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Project: Harvest Rainwater with Sand Filters

Here’s a great tip from Stephen and Rebekah Hren from their book The Carbon-Free Home: 36 Remodeling Projects to Help Kick the Fossil-Fuel Habit. Harvested rainwater needs filtration before it is potable. Pollution, particles from the air, debris from the collection system (your gutters) are not things you want to find in your tall glass of ice water. Instead of investing in a garage-sized Brita pitcher, Stephen and Rebekah have another idea: sand.

Curious about more simple and effective energy-saving ideas? You can enter to win a copy of The Carbon-Free Home in our latest giveaway contest in partnership with Mother Earth News! Sign up here for your chance to win this and seven other foundational titles for your sustainable-living library.

From The Carbon-Free Home:

Sand filters (also called biofilters) are a biological way of purifying drinking water. Low turbidity (suspended sediment in the water) is a requirement for sand filters to function effectively. Fortunately, a well-functioning rainwater-catchment system should meet this requirement. Sand filters can purify only small amounts of water at a time, as they are unpressurized and work using gravity, so purifying is limited to drinking water. Essentially a sand filter is a large drum filled with sand. Water enters the top and slowly percolates through. A thin, biologically active layer (called the hypogeal layer) quickly forms on top, feeding on the bits of organic residue and other impurities in the water. By the time the water has made it through the several feet of sand, it is potable and remarkably clean. Eventually, the hypogeal layer becomes too thick and needs to be either scraped off or destroyed by drying and backflushing (the water from the flush being disposed of into a nearby thirsty plant). A new one quickly forms and water filtration can continue.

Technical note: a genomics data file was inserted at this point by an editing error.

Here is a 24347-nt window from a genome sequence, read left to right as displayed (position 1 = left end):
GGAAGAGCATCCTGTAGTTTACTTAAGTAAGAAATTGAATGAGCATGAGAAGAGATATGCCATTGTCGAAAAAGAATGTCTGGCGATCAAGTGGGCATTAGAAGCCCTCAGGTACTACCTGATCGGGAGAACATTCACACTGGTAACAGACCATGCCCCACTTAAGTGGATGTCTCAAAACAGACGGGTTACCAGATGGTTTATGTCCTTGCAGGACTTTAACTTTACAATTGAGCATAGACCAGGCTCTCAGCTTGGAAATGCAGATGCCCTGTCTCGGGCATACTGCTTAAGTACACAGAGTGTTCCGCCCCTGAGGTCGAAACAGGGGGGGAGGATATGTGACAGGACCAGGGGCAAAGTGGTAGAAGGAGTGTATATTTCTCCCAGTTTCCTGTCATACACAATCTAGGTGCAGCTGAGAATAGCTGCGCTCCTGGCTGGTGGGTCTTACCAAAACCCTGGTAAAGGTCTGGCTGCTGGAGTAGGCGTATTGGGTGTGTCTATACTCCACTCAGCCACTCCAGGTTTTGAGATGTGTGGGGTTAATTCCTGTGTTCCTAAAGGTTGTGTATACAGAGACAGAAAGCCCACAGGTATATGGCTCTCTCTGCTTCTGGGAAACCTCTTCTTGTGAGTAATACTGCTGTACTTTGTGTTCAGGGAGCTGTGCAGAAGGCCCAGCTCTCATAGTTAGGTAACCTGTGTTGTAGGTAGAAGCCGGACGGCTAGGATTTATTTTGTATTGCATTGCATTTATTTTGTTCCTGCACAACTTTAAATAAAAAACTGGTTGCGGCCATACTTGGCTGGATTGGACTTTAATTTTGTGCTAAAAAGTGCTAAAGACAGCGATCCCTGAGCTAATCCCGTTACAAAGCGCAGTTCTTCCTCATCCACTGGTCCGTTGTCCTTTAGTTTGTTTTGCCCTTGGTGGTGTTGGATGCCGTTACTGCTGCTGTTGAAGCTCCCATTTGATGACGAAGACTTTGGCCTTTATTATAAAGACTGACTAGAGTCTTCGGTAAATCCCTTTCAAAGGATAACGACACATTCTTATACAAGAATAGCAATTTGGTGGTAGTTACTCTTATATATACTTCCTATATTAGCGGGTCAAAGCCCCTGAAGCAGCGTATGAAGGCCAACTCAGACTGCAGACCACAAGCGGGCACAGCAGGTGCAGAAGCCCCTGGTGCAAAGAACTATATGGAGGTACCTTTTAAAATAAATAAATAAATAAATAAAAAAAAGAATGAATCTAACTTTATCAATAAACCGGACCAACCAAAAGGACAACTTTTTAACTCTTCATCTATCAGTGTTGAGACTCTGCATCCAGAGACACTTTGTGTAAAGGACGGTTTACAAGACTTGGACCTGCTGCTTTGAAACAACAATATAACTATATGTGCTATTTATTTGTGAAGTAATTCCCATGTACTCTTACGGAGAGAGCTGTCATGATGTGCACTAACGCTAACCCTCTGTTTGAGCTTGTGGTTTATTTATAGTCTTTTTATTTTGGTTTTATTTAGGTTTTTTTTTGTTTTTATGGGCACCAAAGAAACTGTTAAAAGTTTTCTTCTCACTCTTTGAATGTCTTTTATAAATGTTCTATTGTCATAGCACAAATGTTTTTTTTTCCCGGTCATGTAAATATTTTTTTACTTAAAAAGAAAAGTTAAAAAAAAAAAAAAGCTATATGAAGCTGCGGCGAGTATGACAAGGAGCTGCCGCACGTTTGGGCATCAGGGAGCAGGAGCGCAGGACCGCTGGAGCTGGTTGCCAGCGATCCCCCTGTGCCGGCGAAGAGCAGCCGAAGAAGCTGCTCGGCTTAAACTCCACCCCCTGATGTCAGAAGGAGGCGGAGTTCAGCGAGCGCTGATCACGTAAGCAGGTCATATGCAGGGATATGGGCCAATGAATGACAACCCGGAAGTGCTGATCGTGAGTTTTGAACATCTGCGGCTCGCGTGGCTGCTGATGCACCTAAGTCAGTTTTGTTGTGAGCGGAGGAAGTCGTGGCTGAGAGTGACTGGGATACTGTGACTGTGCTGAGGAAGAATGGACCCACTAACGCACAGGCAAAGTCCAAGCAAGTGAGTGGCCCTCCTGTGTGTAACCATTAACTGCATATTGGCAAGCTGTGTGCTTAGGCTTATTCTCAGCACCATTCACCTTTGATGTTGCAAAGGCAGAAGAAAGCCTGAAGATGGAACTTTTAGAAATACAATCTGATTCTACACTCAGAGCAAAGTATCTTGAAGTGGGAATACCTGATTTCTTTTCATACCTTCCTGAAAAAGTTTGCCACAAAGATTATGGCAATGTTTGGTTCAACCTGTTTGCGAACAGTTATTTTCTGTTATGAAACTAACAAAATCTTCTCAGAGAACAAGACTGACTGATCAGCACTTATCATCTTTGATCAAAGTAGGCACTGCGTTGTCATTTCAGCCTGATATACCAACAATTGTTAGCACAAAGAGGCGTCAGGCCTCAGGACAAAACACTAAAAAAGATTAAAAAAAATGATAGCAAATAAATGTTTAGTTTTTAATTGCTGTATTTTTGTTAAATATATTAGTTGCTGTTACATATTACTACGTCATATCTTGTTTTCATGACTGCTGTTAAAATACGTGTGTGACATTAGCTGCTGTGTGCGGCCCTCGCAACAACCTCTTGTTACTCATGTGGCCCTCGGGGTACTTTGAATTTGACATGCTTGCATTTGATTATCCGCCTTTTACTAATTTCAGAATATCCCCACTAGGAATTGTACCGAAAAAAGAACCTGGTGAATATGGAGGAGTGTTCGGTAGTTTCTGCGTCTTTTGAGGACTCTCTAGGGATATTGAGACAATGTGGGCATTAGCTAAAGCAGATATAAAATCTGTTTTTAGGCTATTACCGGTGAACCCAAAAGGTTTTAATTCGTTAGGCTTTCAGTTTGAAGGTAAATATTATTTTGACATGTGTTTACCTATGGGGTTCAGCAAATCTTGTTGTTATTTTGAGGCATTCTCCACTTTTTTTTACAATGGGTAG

rainbarrel.jpg

Drawing courtesy of Dennis “Mad Man” Pacheco


New French edition of The Resilient Farm and Homestead available

Great news for French-speaking fans of Ben Falk’s The Resilient Farm and Homestead: An Innovative Permaculture and Whole Systems Design Approach. The French language translation is now available from Imagine Un Colibri, from French booksellers, and on Amazon.fr. Falk’s book is a technical manual that details the strategies he and his team have developed for […] Read More

Prepare! Keep a Grab-n-Go Survival Kit Handy

Are you prepared in the event of a sudden emergency? Blizzard, earthquake, insurrection after the inauguration? We know a lot of people are wondering what’s coming next in the US, as well as the world, given terrorism, politics, and global warming, among other threats. In this excerpt from When Technology Fails, a popular book on […] Read More

A Bloggin’ We Shall Go: Your Favorite Blog Posts from 2016

Ah, 2016 – where did the time fly? It seems like only earlier this year we were excited about designing swales and getting to know more about no-till farming, and we ended up focusing on the heart, ketogenic diets and seeking a bio-abundant future. While the top 7 blog posts of the year don’t exactly […] Read More

Yes, America We Can Make It … Really

Uncertainty got you down? The political world may seem like it’s crumbling around us, but this we know: We can make it, America. Literally, we can make things. Houses. Gardens. Food. Below we’ve selected some of our classic how-to and DIY books (and some new favorites) to help you sustain your self, family, and community. […] Read More

Chelsea Green on Instagram: Our Most Popular Photos of 2016

What a year for Chelsea Green on Instagram! We began the year with 500 followers and are now fast approaching 4,000 photo-loving brewers, gardeners, cheesemakers, permaculturists, foodies, seed-savers, homesteaders, foragers, and more. Our most popular posts of 2016 say a lot about what makes you happy: mushrooms, innovative garden designs and techniques, tiny cabins, and […] Read More
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